Network Switching Subsystem or NSS is essentially the core part of the mobile network, which consists of Mobile Switching Centre (MSC), Home Location Register (HLR), Visitor Location Register (VLR), Authentication Centre (AuC) and Equipment ID Register (EIR). MSC is like a telephone exchange that performs circuit switching to enable voice calls and SMS in the GSM network. Through the Gateway MSC (GMSC), the MSC connects the mobile phone users to external networks such as PSTN. When GPRS was introduced in 2000, a packet-switched part was added to the GSM network architecture through two new entities Serving GPRS Support Node (SGSN) and Gateway GPRS Support Node (GGSN). One of the most important entities within NSS is the HLR which contains information about mobile users and their subscription status. The VLR is a distributed location register that keeps track of the location of a mobile phone. The VLR is connected to specific MSCs and is in constant communication with the HLR to continuously update the location and service status of all connected mobile phones. That way, if mobile phone user A wants to call mobile phone user B, the mobile network always knows where to find user B and if user A has enough credit/allowance in their account to make a call.

Operations Support Subsystem

The primary network entity within Operations Support Subsystem is the Operations and Maintenance Centre (OMC) that is linked to the NSS and BSC to provide operational support for network entities within the radio and core networks. OMC monitors and controls network elements to ensure the best Quality of Service (QoS).


GSM networks use a range of numbers or unique codes to identify the mobile users and dispatch the right services to them. IMSI stands for International Mobile Subscriber Identity and is a 15 digit code assigned to each SIM card. For each IMSI, the mobile network can generate a temporary code called Temporary Mobile Subscriber Identity (TMSI) to conceal the permanent identity (IMSI) for security purposes. MSISDN stands for Mobile Station International Subscriber Directory Number, and it is the full mobile number for a particular SIM with all prefixes. Finally, MSRN stands for Mobile Subscriber Roaming Number, and it is a temporary mobile number assigned to a mobile station when it is not on the home network (roaming) so that any calls or communication can be directed to it.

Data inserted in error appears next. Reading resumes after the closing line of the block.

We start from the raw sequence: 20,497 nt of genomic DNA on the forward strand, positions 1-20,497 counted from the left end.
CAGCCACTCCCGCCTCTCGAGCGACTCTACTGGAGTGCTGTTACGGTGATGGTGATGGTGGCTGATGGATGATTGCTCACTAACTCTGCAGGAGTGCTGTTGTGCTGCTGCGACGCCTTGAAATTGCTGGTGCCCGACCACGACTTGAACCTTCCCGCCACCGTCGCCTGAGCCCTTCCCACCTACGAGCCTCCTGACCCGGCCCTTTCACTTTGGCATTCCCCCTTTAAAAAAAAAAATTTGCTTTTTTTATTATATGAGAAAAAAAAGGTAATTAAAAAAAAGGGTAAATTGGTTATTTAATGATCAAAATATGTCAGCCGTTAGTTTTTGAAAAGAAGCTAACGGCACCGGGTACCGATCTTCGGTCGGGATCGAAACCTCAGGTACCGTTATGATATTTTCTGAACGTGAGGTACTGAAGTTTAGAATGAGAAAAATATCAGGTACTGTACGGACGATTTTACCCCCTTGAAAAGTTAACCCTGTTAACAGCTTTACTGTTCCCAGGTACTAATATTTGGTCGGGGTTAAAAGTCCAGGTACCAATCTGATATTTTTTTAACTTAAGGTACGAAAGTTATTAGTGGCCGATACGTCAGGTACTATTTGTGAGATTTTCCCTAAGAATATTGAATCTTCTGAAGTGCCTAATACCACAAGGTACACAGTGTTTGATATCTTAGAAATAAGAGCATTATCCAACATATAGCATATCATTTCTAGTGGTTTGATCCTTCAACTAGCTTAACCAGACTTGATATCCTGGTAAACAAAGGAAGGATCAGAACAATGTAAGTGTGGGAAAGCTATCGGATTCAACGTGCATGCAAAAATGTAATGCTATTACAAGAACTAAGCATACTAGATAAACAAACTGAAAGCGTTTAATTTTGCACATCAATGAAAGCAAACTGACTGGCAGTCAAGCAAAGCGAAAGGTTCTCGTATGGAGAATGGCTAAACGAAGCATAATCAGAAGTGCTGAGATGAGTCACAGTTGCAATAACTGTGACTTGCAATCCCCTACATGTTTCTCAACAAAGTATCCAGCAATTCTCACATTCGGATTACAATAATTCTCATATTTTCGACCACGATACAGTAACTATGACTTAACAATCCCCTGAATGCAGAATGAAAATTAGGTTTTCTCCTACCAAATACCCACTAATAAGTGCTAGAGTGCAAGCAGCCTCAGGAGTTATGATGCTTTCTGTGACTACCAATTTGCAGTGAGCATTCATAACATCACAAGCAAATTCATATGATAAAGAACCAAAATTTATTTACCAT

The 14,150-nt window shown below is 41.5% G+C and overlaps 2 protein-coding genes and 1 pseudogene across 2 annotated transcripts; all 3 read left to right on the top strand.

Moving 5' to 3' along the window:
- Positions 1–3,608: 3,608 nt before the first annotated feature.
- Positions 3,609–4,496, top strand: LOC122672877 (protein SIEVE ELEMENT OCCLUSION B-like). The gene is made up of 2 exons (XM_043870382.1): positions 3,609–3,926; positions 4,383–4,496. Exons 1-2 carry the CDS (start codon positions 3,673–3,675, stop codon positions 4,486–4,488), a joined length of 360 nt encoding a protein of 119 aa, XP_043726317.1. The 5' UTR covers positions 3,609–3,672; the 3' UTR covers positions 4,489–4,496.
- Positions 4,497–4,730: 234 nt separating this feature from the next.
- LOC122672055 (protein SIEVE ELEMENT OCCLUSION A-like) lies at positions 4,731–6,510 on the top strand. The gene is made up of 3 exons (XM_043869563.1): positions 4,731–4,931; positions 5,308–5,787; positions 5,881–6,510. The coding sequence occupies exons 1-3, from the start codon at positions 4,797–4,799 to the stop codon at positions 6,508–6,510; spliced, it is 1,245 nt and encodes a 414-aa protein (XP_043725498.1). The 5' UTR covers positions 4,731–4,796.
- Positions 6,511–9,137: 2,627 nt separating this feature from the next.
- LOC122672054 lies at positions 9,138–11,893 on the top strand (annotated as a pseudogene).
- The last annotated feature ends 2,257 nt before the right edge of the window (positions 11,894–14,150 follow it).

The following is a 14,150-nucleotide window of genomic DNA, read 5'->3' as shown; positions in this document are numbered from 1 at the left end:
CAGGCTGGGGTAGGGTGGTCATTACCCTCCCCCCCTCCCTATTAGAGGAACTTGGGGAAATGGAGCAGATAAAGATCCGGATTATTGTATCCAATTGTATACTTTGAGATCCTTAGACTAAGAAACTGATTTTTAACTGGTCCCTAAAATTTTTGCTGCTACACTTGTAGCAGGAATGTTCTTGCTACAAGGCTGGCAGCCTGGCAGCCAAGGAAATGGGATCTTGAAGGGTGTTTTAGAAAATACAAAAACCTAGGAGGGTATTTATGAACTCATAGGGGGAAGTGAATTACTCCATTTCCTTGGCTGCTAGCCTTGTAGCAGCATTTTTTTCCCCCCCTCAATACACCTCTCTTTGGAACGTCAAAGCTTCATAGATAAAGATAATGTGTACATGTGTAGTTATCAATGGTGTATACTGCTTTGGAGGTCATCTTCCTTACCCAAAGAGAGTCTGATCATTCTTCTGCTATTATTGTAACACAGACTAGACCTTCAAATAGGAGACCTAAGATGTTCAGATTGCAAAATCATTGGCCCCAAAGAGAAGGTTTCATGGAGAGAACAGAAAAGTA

Enhancements to GSM networks

As we briefly touched upon earlier, General Packet Radio Service or GPRS was introduced in the GSM networks around the year 2000. GSM networks had the circuit-switched data capability; however, circuit-switched data was not efficient as it required permanent allocation of network resources for the entire duration of data sessions. GPRS was a game-changer as it was based on packet-switched technology, which was more efficient. GPRS later evolved to Enhanced GPRS through the EDGE (Enhanced Data for Global Evolution). GPRS can enable peak downlink speeds of up to 171.2 kbps for downloads, whereas GPRS (EDGE) can enable peak downlink speeds of up to 384 kbps. In the GSM world, GPRS and EDGE are referred to as 2.5G and 2.75 G, respectively. Check out our dedicated post to learn about the average data speeds for EDGE and GPRS.

Other inter-related technologies

While GSM was the most widely deployed 2G standard, it wasn’t the only second-generation technology. When GSM was introduced in Europe, a different technology, D-AMPS (Digital Advanced Mobile Phone System), was launched in the US. D-AMPS was the digital upgrade path for the earlier first-generation (1G) analogue technology AMPS (Advanced Mobile Phone System). D-AMPS adopted the same frequency band (824 MHz to 894MHz) as AMPS. Like GSM, it also employed a combination of FDMA and TDMA to move into the digital world of 2G.

Another 2G technology introduced in the mid-1990s was Interim Standard 1995 or IS-95. IS-95 was the first-ever CDMA standard used for mobile communications. The commercial name for IS-95 is cdmaOne. There have been two versions of IS-95: IS-95 A and IS-95 B. IS-95 used carrier frequencies with a bandwidth of 1.25 MHz and could also accommodate data. IS-95 A enabled peak data rates of up to 14.4 kbps which improved further to 115 kbps with IS-95 B.


GSM stands for Global System for Mobile Communications. It is a second-generation (2G) digital cellular technology that allows mobile users to make and receive voice calls, send and receive text messages and use mobile data services. GSM can operate at various frequency bands, including but not limited to 900 MHz & 1800 MHz and 850 MHz & 1900 MHz bands. It employs Frequency Division Duplex (FDD) as a duplex scheme and a combination of FDMA and TDMA for enabling multiple access.

Here are some helpful downloads

Thank you for reading this post, I hope it helped you in developing a better understanding of cellular networks. Sometimes, we need some extra support, especially when preparing for a new job, studying a new topic, or maybe just buying a new phone. Whatever you are trying to do, here are some downloads that can help you:

Students & fresh graduates: If you are just starting, the complexity of the cellular industry can be a bit overwhelming. But don’t worry, I have created this FREE ebook so you can familiarise yourself with the basics like 3G, 4G etc. As a next step, check out the latest edition of the same ebook with more details on 4G & 5G networks with diagrams. You can then read Mobile Networks Made Easy, which explains the network nodes, e.g., BTS, MSC, GGSN etc.

Professionals: If you are an experienced professional but new to mobile communications, it may seem hard to compete with someone who has a decade of experience in the cellular industry. But not everyone who works in this industry is always up to date on the bigger picture and the challenges considering how quickly the industry evolves. The bigger picture comes from experience, which is why I’ve carefully put together a few slides to get you started in no time. So if you work in sales, marketing, product, project or any other area of business where you need a high-level view, Introduction to Mobile Communications can give you a quick start. Also, here are some templates to help you prepare your own slides on the product overview and product roadmap.